The state of living standards in the UK has been a hotly contested issue in the build-up to the country’s general election. The coalition government has argued that living standards have increased since it came to power in 2010. The Labour Party and other opposition parties claim that living standards have fallen.
In March 2015 the chancellor, George Osborne, presented evidence in his final budget that living standards have increased. But this evidence is misleading. Research from a range of reputable academic studies has shown that average income has fallen over the past five years and poverty has increased.
The latest available data also clearly shows that the living standards of the UK population have fallen, particularly since the April 2013 cuts in social security and other austerity measures took effect. It is a shame that the coalition government was not prepared to release the latest statistical information on living standards to the public before the May 2015 election – but fortunately, it has recently become available via the European Union.
Early release data provided by the UK government to the European Statistical Office (EUROSTAT) shows that more people in the UK are now in financial difficulties and increasing numbers are unable to afford both the necessities of life (such as two pairs of shoes) and minor luxuries, such as a one-week holiday away from home. Both fuel poverty and utility bill arrears have also increased.
These are the stark conclusions of research colleagues and I at the Poverty and Social Exclusion in the UK research project have just completed, comparing the change in UK living standards between 2009 and 2013.
In 2009, 45% of people lived in households which did not have sufficient money to pay an unexpected expense. By 2013 this had increased to almost half (49%) of the UK population. The figures also show that, for every single indicator of financial difficulty, more people were having problems in 2013 than in 2009.
It is clear that both serious and more minor financial difficulties are increasing in the UK population, with more than a third of people in 2013 having difficulties in making ends meet and more than one in five people finding their housing costs a heavy burden.
Only the wealthiest unaffected
The data also compares how the richest two-thirds of the UK populations’ standard of living changed between 2009 and 2013, as shown in the table below. The percentage of people who could make ends meet without any difficulties fell from 69% of the UK population to under two-thirds (65%). Only the very richest (those who could make ends meet very easily) saw no perceived fall in their living standards.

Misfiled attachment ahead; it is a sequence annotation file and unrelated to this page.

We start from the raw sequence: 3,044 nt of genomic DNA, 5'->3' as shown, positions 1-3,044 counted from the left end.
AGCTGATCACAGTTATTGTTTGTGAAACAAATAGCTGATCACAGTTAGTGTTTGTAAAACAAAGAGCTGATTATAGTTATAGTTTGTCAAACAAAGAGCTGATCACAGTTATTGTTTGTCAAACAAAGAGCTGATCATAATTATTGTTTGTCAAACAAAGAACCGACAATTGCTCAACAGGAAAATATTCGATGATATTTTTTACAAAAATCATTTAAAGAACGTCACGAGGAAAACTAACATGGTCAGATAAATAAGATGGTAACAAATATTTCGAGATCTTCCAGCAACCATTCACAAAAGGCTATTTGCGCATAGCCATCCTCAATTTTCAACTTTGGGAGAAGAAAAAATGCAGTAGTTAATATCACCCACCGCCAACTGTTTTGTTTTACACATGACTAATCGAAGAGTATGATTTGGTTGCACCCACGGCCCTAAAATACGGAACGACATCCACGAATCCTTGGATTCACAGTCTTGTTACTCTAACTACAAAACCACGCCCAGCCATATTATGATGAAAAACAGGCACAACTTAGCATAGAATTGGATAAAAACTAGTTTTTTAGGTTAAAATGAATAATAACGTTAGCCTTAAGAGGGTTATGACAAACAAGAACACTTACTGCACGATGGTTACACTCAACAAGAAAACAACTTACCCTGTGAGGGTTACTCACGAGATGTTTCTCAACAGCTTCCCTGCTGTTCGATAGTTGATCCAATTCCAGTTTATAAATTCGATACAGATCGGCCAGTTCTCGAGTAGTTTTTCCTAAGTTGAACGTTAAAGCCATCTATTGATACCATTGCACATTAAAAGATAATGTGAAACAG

The chancellor’s claim that living standards have risen is fallacious – as the National Accounts household sector data that he used are primarily a measure of the movement of money, not the living standards of households. Real Household Disposable Income (RHDI) measures the total income of households compared with the rest of the economy. There is no information about how the total expenditure or income is distributed at the individual or household level.
Thus, if only the richest 1% have a rise in their incomes, this will also increase the average income in the household sector by exactly the same amount as if the increase had been shared equally by everybody. RHDI cannot provide a good or adequate measure of living standards. By shifting attention to this RHDI measure in the latest budget, the coalition government has obscured the real impact on peoples’ lives of fallen living standards.
There is only one conclusion that can be drawn from the available evidence – the majority of the UK population has suffered from a fall in their living standards during the current government’s term of office. Both the poor and the majority have indeed “all been in it together” – only the richest appear to have escaped.